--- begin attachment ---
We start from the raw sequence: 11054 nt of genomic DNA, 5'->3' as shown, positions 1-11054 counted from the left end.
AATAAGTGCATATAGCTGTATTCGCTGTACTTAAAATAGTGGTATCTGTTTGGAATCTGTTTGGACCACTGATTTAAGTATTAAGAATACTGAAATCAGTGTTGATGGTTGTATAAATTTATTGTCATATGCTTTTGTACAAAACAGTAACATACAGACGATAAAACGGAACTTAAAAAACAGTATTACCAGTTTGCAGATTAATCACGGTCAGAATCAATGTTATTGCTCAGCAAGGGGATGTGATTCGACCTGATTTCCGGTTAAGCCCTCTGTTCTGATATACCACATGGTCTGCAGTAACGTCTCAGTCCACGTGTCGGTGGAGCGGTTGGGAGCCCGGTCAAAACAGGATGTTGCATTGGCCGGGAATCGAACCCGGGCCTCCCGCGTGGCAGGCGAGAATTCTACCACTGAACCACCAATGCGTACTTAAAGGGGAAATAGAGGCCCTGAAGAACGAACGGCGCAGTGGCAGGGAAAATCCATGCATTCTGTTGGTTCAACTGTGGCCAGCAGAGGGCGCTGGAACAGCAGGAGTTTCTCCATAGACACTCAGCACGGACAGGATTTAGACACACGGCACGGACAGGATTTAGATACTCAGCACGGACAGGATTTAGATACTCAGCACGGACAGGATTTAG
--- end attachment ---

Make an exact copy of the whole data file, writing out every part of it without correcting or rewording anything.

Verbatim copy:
We start from the raw sequence: 11054 nt of genomic DNA, 5'->3' as shown, positions 1-11054 counted from the left end.
AATAAGTGCATATAGCTGTATTCGCTGTACTTAAAATAGTGGTATCTGTTTGGAATCTGTTTGGACCACTGATTTAAGTATTAAGAATACTGAAATCAGTGTTGATGGTTGTATAAATTTATTGTCATATGCTTTTGTACAAAACAGTAACATACAGACGATAAAACGGAACTTAAAAAACAGTATTACCAGTTTGCAGATTAATCACGGTCAGAATCAATGTTATTGCTCAGCAAGGGGATGTGATTCGACCTGATTTCCGGTTAAGCCCTCTGTTCTGATATACCACATGGTCTGCAGTAACGTCTCAGTCCACGTGTCGGTGGAGCGGTTGGGAGCCCGGTCAAAACAGGATGTTGCATTGGCCGGGAATCGAACCCGGGCCTCCCGCGTGGCAGGCGAGAATTCTACCACTGAACCACCAATGCGTACTTAAAGGGGAAATAGAGGCCCTGAAGAACGAACGGCGCAGTGGCAGGGAAAATCCATGCATTCTGTTGGTTCAACTGTGGCCAGCAGAGGGCGCTGGAACAGCAGGAGTTTCTCCATAGACACTCAGCACGGACAGGATTTAGACACACGGCACGGACAGGATTTAGATACTCAGCACGGACAGGATTTAGATACTCAGCACGGACAGGATTTAG